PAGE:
Fear can be paralyzing, or it can be motivating. The big difference between the two is that paralyzing fear is generally too much fear.
Transforming or Being Transformed
StoryBrand proposes that everyone wants to transform. I’d argue this is incorrect. What’s correct is that everyone wishes they would transform or be in the process of transforming. I’d also argue that the true sentiment is they would like to see that they’ve been transformed and that it’s in the past. Learning you have done the transformation is more powerful than any recognition you might see.
Not all writers enjoy writing – but most enjoy having written. Being done with something offers the sense of completion – and accomplishment. Done well, the process of writing can be frustrating, difficult, and seemingly endless. Managing Transitions explains that we want to have the results of the change – but we don’t necessarily want the change process itself.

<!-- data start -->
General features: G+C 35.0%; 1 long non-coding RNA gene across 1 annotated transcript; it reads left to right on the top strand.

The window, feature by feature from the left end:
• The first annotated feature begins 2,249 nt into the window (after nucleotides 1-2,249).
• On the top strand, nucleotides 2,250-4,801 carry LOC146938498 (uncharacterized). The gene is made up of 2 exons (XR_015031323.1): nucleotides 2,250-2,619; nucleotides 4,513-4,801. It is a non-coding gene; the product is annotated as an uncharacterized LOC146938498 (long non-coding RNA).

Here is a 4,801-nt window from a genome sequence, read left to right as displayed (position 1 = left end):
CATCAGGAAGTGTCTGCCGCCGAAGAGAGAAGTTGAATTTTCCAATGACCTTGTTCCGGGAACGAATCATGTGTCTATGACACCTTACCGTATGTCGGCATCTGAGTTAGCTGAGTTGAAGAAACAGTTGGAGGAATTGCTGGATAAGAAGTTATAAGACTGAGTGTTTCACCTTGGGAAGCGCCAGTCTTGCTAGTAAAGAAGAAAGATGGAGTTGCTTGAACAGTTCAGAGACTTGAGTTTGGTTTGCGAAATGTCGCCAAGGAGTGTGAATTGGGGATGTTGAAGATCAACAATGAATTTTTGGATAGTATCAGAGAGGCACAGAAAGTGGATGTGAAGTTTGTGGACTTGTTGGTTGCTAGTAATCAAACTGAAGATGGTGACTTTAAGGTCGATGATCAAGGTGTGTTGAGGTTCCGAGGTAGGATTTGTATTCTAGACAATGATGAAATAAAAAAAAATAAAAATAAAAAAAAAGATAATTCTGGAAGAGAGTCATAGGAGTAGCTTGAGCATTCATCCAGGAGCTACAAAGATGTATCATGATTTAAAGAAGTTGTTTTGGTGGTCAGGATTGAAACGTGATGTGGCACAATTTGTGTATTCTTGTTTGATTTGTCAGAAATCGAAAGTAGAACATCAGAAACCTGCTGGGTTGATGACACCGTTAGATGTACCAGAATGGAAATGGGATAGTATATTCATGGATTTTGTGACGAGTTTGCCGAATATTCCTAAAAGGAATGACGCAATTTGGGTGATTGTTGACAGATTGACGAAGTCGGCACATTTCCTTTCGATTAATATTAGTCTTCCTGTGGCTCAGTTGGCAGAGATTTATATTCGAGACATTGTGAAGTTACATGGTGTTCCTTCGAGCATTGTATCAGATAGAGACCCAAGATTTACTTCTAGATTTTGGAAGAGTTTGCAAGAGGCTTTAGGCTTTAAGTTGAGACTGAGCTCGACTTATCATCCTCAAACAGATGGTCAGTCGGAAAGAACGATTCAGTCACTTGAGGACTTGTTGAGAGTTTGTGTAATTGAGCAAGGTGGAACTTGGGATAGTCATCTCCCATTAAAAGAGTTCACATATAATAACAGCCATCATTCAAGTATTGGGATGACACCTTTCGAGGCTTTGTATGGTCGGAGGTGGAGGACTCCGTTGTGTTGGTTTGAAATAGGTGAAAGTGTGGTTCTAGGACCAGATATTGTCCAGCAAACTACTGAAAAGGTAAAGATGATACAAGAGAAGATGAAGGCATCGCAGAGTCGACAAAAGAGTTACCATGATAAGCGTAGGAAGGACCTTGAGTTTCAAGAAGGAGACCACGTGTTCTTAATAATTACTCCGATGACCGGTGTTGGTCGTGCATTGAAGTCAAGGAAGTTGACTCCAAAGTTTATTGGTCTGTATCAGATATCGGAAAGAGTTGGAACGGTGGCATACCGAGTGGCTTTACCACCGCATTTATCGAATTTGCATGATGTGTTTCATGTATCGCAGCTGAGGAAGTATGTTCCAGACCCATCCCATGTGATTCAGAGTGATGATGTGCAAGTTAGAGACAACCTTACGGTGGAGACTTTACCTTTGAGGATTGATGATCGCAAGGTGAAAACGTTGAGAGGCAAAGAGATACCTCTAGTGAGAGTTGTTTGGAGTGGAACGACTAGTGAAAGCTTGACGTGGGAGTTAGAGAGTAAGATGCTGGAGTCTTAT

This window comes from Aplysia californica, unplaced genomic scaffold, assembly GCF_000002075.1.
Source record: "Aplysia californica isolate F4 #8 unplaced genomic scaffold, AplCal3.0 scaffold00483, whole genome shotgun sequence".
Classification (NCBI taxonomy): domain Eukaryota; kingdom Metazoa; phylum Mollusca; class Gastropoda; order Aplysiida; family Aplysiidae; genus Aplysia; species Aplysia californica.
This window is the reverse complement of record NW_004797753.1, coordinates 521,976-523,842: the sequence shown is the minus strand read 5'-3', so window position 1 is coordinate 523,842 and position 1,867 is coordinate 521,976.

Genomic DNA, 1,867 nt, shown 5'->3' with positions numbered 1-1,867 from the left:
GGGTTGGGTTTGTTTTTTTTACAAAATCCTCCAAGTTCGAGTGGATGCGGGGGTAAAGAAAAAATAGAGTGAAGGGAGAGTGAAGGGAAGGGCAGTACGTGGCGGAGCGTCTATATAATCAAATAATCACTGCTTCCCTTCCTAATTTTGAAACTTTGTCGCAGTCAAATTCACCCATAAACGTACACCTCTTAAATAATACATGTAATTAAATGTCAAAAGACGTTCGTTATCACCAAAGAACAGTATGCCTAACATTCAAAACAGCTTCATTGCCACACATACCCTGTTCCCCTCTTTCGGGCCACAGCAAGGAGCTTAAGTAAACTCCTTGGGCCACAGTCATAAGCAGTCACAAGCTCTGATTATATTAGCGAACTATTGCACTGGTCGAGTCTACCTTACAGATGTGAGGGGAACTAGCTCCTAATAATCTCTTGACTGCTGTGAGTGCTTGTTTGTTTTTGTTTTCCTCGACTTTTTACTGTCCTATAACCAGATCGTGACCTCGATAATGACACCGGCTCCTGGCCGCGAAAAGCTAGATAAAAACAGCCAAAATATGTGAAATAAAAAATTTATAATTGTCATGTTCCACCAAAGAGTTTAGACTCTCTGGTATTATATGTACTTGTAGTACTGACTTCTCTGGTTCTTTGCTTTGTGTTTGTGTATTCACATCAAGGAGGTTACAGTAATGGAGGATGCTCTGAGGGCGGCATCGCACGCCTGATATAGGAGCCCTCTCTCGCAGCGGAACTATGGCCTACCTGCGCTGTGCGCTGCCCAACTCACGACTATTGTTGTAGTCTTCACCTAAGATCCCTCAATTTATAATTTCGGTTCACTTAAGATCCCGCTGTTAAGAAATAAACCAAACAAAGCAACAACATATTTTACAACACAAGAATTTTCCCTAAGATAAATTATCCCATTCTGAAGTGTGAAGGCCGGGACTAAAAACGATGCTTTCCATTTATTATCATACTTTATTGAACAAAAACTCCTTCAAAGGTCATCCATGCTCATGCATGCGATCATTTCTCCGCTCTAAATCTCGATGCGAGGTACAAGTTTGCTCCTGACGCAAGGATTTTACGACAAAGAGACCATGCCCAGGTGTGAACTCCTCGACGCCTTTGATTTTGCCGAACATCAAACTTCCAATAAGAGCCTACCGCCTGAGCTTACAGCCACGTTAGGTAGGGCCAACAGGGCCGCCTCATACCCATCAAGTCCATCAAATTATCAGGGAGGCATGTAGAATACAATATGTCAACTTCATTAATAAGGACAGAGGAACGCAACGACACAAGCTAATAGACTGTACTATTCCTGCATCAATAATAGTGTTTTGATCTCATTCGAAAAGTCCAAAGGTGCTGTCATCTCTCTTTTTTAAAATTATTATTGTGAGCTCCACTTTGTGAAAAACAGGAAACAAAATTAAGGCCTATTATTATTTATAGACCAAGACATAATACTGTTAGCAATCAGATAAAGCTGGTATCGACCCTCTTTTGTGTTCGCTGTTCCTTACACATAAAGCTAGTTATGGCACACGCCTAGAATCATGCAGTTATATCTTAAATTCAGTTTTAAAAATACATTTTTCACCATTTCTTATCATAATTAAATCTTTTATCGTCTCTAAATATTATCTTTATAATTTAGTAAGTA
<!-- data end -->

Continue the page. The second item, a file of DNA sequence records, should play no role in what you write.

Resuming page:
We want to have a clearer message that will resonate better with our audience, but we don’t necessarily enjoy the process. However, the process of Building a StoryBrand leads to having a clearer message, and that can be worth it.